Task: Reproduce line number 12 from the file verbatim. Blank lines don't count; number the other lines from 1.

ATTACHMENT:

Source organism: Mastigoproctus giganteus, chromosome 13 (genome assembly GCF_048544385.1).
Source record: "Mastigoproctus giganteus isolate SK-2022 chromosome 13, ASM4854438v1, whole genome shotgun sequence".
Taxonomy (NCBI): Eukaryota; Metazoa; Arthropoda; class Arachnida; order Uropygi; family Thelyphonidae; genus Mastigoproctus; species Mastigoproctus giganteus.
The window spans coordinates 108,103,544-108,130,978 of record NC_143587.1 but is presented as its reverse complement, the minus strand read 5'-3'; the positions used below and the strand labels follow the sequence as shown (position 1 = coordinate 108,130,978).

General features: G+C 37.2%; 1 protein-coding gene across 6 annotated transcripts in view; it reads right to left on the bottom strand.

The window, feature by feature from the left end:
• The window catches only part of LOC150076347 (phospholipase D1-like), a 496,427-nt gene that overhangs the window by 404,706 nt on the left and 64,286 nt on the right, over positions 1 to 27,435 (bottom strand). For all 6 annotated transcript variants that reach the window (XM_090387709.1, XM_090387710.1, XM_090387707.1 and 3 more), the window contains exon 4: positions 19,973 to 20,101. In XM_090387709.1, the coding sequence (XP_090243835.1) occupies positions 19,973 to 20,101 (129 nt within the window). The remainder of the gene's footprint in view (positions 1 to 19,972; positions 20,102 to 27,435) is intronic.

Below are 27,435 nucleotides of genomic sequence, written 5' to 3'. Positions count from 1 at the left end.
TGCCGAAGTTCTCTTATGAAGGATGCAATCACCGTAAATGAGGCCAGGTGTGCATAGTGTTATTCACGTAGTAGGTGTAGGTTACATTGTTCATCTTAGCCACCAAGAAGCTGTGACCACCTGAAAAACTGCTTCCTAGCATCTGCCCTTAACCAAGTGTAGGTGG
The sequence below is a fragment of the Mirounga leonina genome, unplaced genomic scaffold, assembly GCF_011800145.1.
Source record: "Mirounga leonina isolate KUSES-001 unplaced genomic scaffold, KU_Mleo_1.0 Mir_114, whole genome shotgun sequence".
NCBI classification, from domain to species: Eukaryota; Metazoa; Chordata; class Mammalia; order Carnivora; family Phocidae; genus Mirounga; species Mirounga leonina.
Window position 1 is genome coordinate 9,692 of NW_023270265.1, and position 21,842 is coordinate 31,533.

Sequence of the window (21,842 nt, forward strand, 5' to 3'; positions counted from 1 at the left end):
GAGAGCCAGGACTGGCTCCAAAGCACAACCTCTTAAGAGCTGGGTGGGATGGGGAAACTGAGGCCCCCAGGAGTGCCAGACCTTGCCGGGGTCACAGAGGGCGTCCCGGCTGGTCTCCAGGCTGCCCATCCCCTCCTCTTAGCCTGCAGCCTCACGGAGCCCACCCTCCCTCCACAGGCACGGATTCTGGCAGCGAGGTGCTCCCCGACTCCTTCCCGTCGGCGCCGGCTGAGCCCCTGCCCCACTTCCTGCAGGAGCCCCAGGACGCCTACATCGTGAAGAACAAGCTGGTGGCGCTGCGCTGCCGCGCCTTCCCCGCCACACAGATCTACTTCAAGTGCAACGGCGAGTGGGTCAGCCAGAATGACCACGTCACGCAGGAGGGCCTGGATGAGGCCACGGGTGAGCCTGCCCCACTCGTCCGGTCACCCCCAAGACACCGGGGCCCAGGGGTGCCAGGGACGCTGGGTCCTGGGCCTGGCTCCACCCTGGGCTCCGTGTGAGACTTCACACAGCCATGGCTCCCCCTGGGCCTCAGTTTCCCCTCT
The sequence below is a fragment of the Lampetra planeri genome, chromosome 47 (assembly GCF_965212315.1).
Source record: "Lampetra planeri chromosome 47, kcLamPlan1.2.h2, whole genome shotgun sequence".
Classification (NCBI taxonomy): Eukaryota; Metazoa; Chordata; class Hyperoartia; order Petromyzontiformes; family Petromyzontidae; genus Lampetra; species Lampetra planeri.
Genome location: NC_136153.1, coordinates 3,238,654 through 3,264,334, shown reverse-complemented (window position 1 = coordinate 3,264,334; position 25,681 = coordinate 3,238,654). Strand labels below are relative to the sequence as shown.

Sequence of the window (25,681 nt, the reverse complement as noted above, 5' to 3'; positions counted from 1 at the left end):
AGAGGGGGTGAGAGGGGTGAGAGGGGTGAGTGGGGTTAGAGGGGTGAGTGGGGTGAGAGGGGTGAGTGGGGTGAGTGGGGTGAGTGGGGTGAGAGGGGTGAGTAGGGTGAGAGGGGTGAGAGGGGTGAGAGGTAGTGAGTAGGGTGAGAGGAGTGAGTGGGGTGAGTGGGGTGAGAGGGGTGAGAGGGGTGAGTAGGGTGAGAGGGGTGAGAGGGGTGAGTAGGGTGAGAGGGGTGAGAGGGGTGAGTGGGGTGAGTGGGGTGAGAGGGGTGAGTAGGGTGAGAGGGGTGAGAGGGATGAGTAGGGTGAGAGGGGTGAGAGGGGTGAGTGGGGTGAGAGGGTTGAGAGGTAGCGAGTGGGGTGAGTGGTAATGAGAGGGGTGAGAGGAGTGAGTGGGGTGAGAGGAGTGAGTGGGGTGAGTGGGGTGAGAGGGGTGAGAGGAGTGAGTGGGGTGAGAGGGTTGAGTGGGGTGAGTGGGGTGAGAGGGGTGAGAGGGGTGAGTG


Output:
NCBI classification, from domain to species: Eukaryota; Metazoa; Chordata; class Mammalia; order Carnivora; family Phocidae; genus Mirounga; species Mirounga leonina.